McDonald, James I.H. "Chapter Four: Paradosis." Kerygma and Didache: The Articulation and Structure of the earliest Christian message. Cambridge: Cambridge University Press, 1980, 101-125.
Tradition was an important element of Greek culture as well as of Hebrew culture. McDonald notes that the difference had to do with the Hebrew concept of a particular divine revelation which was to be passed on. In contrast, Greeks who learned to read would memorize poetry which could inculcate social and cultural values (McDonald 1980, 101). While Greek learning of texts was often done and passed on through memorization and oral tradition, the Hebrew paradosis emphasized the fact that Torah was a written source (McDonald 1980, 102). In Hebrew thought, McDonald finds an interest in preserving the specific wording of Torah. At the same time there is an expectation that the student should grow in an ability to describe and explain the significance of passages learned (McDonald 1980, 104).
Jesus stood at the intersection of two worlds. McDonald notes that he was involved in the life of Hebrew paradosis but that he was also the source of a new type, or at least a new genre of content, the tradition passed on in Christianity (McDonald 1980, 104). McDonald describes a number of passages in which Jesus taught his disciples so they could themselves pass on meaningful traditions. Jesus appears to us as a rabbi instructing his disciples. This instruction would naturally have been intended to be transmitted to future generations (McDonald 1980, 106).
Within early Christian practice McDonald notes that Jesus taught his followers a reinterpretation of their former understanding of Scripture, now seen through the resurrection (McDonald 1980, 107). Particular matters of discussion within early Christianity can be identified as significant in first century paradosis. McDonald notes the central importance of Jerusalem and the Twelve apostles in relation to Jerusalem (McDonald 1980, 108-109). At the same time, the way theological tradition was played out in different places showed variety. McDonald notes, for example, the distinctions among Judaean and Hellenistic Christians, along with the additional ethnic grups as Christianity spread (McDonald 1980, 110 ff). This does not indicate to McDonald a difference in the underlying themes of Christianity. It remained at its core the message of the specificgospel work of Jesus (McDonald 1980, 112).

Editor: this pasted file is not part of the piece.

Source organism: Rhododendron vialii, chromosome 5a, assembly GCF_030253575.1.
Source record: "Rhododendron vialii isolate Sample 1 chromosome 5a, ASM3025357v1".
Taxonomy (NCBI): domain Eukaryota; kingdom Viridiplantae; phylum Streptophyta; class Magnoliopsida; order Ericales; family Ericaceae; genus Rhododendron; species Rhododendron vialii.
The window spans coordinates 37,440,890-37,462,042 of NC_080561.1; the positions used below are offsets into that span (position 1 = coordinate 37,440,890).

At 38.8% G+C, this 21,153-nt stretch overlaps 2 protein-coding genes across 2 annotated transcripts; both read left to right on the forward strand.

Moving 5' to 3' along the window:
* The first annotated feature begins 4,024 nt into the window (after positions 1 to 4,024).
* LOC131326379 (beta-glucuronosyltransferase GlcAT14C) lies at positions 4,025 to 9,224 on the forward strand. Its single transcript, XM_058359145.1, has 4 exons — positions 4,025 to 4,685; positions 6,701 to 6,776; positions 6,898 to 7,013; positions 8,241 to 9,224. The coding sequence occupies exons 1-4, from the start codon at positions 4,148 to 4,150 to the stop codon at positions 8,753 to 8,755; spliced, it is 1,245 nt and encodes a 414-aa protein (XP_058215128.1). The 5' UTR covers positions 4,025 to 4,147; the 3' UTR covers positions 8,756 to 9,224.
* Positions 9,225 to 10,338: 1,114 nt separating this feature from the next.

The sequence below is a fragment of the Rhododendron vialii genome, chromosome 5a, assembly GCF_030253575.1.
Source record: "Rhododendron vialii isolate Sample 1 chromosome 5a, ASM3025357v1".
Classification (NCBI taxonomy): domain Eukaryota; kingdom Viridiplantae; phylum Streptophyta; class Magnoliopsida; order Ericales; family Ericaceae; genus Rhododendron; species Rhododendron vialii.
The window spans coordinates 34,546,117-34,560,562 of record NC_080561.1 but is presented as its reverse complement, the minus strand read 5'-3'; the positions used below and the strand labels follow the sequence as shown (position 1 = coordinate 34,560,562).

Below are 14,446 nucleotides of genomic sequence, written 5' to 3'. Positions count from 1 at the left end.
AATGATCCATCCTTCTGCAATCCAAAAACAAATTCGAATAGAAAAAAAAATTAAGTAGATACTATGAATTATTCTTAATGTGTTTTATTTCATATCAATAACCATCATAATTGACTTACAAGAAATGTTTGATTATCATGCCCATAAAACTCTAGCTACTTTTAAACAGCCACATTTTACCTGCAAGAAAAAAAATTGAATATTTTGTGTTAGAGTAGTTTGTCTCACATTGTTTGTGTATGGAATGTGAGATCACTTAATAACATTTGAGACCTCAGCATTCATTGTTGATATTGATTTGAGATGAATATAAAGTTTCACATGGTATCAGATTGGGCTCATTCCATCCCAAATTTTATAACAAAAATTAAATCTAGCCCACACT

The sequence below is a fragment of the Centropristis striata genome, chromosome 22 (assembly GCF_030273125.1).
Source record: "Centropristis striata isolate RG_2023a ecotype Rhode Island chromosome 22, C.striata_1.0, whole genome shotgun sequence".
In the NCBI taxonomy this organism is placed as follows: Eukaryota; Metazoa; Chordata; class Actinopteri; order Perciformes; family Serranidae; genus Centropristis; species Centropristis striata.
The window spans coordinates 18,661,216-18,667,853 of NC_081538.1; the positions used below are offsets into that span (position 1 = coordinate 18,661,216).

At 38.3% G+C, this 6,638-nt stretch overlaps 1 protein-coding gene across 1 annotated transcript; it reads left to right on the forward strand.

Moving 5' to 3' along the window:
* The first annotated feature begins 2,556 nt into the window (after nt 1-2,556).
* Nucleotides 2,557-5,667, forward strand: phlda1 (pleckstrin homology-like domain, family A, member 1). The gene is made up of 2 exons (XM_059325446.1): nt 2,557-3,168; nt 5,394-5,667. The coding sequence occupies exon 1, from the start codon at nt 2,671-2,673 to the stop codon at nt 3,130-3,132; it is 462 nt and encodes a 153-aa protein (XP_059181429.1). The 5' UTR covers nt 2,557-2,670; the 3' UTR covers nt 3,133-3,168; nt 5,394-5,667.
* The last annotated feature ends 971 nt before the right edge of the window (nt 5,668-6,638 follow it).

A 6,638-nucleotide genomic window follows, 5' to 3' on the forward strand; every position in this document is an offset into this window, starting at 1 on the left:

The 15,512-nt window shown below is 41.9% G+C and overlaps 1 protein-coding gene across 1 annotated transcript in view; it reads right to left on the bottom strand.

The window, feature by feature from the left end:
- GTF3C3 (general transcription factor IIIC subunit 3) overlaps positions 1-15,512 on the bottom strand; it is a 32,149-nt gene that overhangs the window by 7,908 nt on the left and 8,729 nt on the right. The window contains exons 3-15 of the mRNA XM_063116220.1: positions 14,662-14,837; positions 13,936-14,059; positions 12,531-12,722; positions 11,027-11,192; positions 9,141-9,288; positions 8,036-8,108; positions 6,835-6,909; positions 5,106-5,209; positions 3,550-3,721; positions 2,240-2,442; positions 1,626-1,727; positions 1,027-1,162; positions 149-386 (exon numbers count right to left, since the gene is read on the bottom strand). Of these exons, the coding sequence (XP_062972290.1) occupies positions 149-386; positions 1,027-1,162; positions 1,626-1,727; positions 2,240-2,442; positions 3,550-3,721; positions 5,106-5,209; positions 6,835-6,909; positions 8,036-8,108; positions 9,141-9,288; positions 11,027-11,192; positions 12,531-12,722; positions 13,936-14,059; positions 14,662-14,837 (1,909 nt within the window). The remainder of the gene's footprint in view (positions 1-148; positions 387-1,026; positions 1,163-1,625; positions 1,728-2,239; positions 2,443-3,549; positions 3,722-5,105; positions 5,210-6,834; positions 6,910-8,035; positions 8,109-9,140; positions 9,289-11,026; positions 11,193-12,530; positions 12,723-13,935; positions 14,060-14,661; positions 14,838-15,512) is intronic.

Paul's use of paradosis is a bit different, as McDonald identifies a strongly rabbinic custom, used in a positive way to guide people to Christ (McDonald 1980, 112). McDonald reviews various passages to show how Paul takes tradition and uses it with Christ as the central character to be passed from one generation to another. McDonald also notes that Paul occasionally claims that a piece of teaching derives directly from the Lord. McDonald considers that some of these statements are known quotations while others are of less clear derivation (McDonald 1980, 116).McDonald considers many of these statements and how they may well be a Pauline statement of a principle illustrated by but never spoken clearly by Jesus (McDonald 1980, 118).